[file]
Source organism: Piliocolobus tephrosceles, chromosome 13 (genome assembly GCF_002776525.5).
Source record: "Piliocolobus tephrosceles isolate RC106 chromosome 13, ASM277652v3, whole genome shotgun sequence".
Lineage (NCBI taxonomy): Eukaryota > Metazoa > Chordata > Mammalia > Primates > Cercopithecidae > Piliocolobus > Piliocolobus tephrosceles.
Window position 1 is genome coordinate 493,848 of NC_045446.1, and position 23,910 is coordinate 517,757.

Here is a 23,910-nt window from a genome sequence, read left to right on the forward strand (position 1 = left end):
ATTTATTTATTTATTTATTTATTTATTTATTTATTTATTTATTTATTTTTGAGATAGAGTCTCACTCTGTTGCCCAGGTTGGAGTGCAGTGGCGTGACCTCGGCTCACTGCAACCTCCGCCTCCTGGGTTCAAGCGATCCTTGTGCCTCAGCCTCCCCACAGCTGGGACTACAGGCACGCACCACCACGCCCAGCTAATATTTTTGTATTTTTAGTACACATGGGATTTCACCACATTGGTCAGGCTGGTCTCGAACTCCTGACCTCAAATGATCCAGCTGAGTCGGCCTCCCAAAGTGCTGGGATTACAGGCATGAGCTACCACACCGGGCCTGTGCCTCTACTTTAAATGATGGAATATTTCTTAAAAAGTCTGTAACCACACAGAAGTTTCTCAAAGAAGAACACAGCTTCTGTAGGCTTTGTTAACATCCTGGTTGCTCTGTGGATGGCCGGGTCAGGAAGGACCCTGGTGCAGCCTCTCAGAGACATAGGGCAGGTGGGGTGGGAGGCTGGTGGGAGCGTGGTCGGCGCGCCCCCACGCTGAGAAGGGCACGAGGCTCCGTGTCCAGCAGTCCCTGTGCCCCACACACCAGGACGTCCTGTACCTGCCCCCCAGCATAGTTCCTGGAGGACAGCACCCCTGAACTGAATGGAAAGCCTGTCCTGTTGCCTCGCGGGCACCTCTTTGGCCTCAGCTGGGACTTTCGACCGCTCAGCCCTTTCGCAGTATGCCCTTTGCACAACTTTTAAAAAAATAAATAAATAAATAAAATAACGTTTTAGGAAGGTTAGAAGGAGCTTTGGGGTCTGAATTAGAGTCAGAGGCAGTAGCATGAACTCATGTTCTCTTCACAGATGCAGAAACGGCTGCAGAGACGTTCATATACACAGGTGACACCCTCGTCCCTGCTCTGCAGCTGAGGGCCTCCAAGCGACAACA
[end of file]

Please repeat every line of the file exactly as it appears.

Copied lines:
Source organism: Piliocolobus tephrosceles, chromosome 13 (genome assembly GCF_002776525.5).
Source record: "Piliocolobus tephrosceles isolate RC106 chromosome 13, ASM277652v3, whole genome shotgun sequence".
Lineage (NCBI taxonomy): Eukaryota > Metazoa > Chordata > Mammalia > Primates > Cercopithecidae > Piliocolobus > Piliocolobus tephrosceles.
Window position 1 is genome coordinate 493,848 of NC_045446.1, and position 23,910 is coordinate 517,757.

Here is a 23,910-nt window from a genome sequence, read left to right on the forward strand (position 1 = left end):
ATTTATTTATTTATTTATTTATTTATTTATTTATTTATTTATTTATTTTTGAGATAGAGTCTCACTCTGTTGCCCAGGTTGGAGTGCAGTGGCGTGACCTCGGCTCACTGCAACCTCCGCCTCCTGGGTTCAAGCGATCCTTGTGCCTCAGCCTCCCCACAGCTGGGACTACAGGCACGCACCACCACGCCCAGCTAATATTTTTGTATTTTTAGTACACATGGGATTTCACCACATTGGTCAGGCTGGTCTCGAACTCCTGACCTCAAATGATCCAGCTGAGTCGGCCTCCCAAAGTGCTGGGATTACAGGCATGAGCTACCACACCGGGCCTGTGCCTCTACTTTAAATGATGGAATATTTCTTAAAAAGTCTGTAACCACACAGAAGTTTCTCAAAGAAGAACACAGCTTCTGTAGGCTTTGTTAACATCCTGGTTGCTCTGTGGATGGCCGGGTCAGGAAGGACCCTGGTGCAGCCTCTCAGAGACATAGGGCAGGTGGGGTGGGAGGCTGGTGGGAGCGTGGTCGGCGCGCCCCCACGCTGAGAAGGGCACGAGGCTCCGTGTCCAGCAGTCCCTGTGCCCCACACACCAGGACGTCCTGTACCTGCCCCCCAGCATAGTTCCTGGAGGACAGCACCCCTGAACTGAATGGAAAGCCTGTCCTGTTGCCTCGCGGGCACCTCTTTGGCCTCAGCTGGGACTTTCGACCGCTCAGCCCTTTCGCAGTATGCCCTTTGCACAACTTTTAAAAAAATAAATAAATAAATAAAATAACGTTTTAGGAAGGTTAGAAGGAGCTTTGGGGTCTGAATTAGAGTCAGAGGCAGTAGCATGAACTCATGTTCTCTTCACAGATGCAGAAACGGCTGCAGAGACGTTCATATACACAGGTGACACCCTCGTCCCTGCTCTGCAGCTGAGGGCCTCCAAGCGACAACA